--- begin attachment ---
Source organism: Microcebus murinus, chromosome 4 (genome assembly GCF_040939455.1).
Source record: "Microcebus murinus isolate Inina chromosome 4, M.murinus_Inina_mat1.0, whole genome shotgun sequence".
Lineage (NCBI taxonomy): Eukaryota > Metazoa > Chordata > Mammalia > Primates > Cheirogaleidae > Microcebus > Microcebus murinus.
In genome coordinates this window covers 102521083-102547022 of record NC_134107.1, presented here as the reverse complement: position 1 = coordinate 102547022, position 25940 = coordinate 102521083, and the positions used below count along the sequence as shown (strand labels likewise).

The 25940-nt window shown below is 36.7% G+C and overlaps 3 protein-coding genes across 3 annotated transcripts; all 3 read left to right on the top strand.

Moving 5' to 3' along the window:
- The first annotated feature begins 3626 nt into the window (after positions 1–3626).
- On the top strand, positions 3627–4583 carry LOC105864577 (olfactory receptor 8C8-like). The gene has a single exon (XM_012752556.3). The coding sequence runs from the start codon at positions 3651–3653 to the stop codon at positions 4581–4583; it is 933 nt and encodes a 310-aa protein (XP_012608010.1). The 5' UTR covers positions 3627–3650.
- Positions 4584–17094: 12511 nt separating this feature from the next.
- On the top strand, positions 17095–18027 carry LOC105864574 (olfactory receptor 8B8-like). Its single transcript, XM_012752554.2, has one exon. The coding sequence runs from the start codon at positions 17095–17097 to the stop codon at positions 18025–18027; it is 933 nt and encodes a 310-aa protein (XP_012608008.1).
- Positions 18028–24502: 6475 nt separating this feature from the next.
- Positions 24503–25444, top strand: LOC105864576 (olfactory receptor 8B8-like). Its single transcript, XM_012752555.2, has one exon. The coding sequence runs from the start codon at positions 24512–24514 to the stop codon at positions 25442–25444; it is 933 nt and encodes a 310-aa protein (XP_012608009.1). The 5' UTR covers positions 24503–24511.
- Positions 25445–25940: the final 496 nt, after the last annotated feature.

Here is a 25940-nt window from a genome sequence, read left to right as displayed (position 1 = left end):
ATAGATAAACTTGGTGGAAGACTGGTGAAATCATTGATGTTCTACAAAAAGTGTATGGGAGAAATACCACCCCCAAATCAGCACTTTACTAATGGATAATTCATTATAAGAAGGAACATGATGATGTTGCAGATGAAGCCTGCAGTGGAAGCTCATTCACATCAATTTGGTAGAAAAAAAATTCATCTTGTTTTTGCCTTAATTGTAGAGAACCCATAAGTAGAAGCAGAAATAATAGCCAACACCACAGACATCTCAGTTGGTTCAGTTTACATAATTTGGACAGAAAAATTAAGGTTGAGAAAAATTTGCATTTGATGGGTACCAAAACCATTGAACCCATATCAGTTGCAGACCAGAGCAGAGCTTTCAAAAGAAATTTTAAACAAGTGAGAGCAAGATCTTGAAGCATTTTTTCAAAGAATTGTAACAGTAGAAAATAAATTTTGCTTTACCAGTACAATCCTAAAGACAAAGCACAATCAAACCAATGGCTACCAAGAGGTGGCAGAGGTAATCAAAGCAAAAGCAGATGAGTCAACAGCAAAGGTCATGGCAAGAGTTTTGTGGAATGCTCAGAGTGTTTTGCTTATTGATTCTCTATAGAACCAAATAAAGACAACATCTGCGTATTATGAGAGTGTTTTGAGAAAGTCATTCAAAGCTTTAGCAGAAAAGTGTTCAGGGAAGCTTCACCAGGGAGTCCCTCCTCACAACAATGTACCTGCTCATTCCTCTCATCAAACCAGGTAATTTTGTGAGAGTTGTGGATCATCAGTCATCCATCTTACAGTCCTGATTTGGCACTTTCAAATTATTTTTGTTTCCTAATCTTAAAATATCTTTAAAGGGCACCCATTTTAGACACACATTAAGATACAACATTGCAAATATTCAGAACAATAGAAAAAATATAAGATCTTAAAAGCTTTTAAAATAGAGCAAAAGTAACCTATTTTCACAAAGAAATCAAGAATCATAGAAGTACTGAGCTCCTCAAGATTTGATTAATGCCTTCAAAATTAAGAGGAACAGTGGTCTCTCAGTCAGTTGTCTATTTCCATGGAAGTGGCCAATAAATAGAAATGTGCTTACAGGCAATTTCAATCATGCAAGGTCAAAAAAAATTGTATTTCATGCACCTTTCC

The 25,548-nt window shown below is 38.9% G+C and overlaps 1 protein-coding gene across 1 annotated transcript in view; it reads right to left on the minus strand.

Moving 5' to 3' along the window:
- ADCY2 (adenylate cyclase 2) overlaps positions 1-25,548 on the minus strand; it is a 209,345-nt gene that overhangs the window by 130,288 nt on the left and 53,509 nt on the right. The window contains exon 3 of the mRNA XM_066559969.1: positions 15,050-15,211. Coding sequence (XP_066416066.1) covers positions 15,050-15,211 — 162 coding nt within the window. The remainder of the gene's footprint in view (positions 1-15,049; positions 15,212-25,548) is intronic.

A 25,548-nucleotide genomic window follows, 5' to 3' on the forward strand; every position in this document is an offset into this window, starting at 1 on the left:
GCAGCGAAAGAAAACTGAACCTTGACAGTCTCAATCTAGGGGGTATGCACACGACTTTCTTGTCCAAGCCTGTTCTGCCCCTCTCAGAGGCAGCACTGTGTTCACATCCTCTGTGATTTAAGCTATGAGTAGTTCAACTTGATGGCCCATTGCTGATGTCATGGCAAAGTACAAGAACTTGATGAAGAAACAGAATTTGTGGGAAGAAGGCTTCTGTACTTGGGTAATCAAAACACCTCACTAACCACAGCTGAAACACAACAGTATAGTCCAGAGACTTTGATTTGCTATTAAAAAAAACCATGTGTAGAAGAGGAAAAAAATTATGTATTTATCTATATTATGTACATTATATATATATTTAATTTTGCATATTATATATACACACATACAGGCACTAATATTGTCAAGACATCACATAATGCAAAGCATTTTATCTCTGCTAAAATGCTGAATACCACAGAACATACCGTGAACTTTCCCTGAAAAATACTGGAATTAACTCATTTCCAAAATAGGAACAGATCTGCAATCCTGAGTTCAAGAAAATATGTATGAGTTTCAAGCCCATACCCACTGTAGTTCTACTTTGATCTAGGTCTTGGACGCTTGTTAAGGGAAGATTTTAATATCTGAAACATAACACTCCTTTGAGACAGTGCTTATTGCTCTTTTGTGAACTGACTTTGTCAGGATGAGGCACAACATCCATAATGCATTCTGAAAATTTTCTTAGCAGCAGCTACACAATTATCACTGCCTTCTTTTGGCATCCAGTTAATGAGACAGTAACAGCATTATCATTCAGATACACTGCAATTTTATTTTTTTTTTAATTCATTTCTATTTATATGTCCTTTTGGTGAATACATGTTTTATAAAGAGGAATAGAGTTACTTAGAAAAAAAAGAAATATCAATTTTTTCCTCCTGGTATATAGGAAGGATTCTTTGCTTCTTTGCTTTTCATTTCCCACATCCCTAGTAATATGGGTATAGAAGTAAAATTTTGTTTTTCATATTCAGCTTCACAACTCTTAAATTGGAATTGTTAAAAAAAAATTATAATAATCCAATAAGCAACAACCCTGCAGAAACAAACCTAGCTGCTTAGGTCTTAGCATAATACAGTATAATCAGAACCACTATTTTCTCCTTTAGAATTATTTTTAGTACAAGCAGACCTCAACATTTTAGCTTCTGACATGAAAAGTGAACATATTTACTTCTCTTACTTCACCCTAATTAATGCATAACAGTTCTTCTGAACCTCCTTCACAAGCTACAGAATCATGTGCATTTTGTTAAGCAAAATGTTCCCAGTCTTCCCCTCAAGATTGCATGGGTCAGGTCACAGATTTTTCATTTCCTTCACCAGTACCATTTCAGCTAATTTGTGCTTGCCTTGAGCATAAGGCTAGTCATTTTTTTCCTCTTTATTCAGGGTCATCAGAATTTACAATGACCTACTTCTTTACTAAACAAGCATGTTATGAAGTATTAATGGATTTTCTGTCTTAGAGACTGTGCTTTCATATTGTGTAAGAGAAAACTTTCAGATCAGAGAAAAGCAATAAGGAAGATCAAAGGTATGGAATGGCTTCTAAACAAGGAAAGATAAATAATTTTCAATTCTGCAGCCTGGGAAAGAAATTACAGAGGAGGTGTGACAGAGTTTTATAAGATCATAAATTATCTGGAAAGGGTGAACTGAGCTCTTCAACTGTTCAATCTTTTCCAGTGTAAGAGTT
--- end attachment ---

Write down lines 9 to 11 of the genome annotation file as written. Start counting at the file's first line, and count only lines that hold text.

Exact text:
- Positions 4584–17094: 12511 nt separating this feature from the next.
- On the top strand, positions 17095–18027 carry LOC105864574 (olfactory receptor 8B8-like). Its single transcript, XM_012752554.2, has one exon. The coding sequence runs from the start codon at positions 17095–17097 to the stop codon at positions 18025–18027; it is 933 nt and encodes a 310-aa protein (XP_012608008.1).
- Positions 18028–24502: 6475 nt separating this feature from the next.